The U.S. State Department is continuing to discuss with Russia the country's return of thousands of Jewish texts seized in the early 20th century, a lawyer fighting to retrieve the books and manuscripts told a Washington judge today.
The attorney, Nathan Lewin, who represents the Agudas Chasidei Chabad of the United States in its suit against Russia, was in Washington federal district court this morning to provide an update on the talks.
Notwithstanding the deterioration of relations, Lewin said—a reference to the dispute between Russia and the United States over asylum for Edward Snowden—the State Department remains "committed" to ongoing talks with counterparts in Russia. Lewin said the discussion could result in the return of the property in dispute.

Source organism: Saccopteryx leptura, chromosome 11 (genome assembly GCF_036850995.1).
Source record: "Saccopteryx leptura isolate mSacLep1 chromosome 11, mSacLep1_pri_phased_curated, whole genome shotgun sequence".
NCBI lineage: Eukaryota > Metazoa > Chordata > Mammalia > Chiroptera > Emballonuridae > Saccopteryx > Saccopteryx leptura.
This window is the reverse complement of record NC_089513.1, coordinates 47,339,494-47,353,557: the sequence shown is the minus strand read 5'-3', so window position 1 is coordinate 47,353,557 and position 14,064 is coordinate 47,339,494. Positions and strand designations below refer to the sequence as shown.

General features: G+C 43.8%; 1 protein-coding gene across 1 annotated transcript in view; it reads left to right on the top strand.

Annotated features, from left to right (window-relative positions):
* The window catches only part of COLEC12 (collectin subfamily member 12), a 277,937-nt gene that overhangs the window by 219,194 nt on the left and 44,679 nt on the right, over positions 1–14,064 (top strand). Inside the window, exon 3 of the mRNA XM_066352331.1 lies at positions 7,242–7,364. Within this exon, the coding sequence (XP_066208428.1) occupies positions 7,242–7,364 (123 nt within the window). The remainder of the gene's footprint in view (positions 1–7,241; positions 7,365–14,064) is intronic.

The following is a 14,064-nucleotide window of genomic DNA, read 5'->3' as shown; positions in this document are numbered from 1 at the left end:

U.S. District Judge Royce Lamberth in 2010 ordered Russia to return the collection, which includes some 12,000 books and manuscripts that the Soviet army took from the Nazis. Earlier this year, Lamberth imposed $50,000 daily contempt sanctions against Russia over the country's refusal to return the Jewish texts.
In June, Lamberth used the terms "scofflaw" and "outlaw" to describe Russia's actions. Russia has long since abandoned its participation in the case. No lawyer for the country spoke in court at today's brief status hearing.
Lewin hasn't tried yet to pursue and enforce the sanctions Lamberth earlier imposed against Russia. As diplomatic talks continue between the United States and Russia, it's unlikely Lewin will seek any enforcement of those sanctions.
Lamberth didn't make any rulings today. He did, however, set another hearing for October 21, giving the United States and Russia additional time to talk.
"Best of luck in the meantime," Lamberth told Lewin and co-counsel Alyza Lewin.